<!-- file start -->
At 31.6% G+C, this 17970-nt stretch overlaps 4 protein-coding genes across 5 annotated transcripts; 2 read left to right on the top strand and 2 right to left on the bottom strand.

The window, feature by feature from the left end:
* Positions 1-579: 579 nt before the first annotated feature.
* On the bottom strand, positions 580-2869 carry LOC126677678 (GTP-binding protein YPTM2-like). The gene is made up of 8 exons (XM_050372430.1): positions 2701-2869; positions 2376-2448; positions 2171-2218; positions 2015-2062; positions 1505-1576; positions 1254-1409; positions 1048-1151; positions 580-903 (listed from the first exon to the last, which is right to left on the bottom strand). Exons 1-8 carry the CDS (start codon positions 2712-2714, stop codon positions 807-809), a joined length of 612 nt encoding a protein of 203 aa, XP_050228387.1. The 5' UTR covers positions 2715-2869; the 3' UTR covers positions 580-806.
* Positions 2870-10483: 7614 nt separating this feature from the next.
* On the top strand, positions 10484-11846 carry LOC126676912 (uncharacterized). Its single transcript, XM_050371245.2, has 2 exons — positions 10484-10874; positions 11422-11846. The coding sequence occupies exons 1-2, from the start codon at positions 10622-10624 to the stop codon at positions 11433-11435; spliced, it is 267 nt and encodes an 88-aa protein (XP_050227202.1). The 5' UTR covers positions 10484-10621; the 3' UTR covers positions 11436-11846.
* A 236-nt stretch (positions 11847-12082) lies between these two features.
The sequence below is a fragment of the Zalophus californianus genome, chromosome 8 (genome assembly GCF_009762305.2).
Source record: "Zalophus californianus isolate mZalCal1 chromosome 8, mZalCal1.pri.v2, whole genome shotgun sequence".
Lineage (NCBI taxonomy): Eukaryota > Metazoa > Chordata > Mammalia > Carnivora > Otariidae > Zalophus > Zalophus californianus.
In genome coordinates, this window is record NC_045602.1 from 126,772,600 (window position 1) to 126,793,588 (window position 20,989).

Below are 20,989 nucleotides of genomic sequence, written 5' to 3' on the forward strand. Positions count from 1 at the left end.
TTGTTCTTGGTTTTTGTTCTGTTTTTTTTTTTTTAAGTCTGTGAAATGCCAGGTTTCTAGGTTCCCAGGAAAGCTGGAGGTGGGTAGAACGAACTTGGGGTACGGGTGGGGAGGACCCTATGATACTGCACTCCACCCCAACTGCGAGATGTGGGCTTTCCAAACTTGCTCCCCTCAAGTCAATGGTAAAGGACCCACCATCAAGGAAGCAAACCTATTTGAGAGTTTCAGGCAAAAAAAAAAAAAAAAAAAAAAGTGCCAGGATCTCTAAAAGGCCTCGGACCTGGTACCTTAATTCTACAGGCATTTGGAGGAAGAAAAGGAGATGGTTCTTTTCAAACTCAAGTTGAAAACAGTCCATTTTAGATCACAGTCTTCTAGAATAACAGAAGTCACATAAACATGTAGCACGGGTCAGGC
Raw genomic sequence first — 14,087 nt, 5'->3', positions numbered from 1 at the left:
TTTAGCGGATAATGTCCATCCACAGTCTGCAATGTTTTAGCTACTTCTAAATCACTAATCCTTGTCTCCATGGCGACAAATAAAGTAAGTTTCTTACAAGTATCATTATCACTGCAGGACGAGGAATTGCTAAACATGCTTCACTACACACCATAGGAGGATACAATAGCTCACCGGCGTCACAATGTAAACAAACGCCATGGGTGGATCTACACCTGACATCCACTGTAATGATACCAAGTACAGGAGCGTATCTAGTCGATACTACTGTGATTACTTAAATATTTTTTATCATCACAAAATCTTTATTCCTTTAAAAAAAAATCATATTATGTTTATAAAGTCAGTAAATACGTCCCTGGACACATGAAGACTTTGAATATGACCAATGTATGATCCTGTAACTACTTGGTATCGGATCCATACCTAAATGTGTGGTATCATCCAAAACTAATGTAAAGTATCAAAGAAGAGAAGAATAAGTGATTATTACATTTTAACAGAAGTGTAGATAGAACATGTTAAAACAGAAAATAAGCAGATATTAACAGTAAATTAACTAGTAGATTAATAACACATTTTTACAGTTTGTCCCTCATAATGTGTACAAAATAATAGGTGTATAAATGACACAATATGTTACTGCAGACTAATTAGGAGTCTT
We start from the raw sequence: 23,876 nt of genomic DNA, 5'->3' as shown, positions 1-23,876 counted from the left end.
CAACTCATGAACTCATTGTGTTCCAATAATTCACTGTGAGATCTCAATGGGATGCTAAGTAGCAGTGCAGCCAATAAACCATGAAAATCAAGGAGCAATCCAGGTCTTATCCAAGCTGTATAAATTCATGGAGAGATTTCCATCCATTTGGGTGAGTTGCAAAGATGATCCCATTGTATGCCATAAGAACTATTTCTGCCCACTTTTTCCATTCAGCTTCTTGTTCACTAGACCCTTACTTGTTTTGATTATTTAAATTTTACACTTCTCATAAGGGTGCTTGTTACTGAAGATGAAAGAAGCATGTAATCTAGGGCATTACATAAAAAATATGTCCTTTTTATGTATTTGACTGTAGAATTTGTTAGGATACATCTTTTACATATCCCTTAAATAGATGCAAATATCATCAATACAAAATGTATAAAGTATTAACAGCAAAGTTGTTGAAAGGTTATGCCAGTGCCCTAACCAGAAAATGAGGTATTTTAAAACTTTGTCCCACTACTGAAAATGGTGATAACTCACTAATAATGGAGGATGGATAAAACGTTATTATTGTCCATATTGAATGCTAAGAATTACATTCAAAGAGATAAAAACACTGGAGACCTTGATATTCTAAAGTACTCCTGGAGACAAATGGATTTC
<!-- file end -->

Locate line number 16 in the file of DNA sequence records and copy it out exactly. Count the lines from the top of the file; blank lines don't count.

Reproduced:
We start from the raw sequence: 23,876 nt of genomic DNA, 5'->3' as shown, positions 1-23,876 counted from the left end.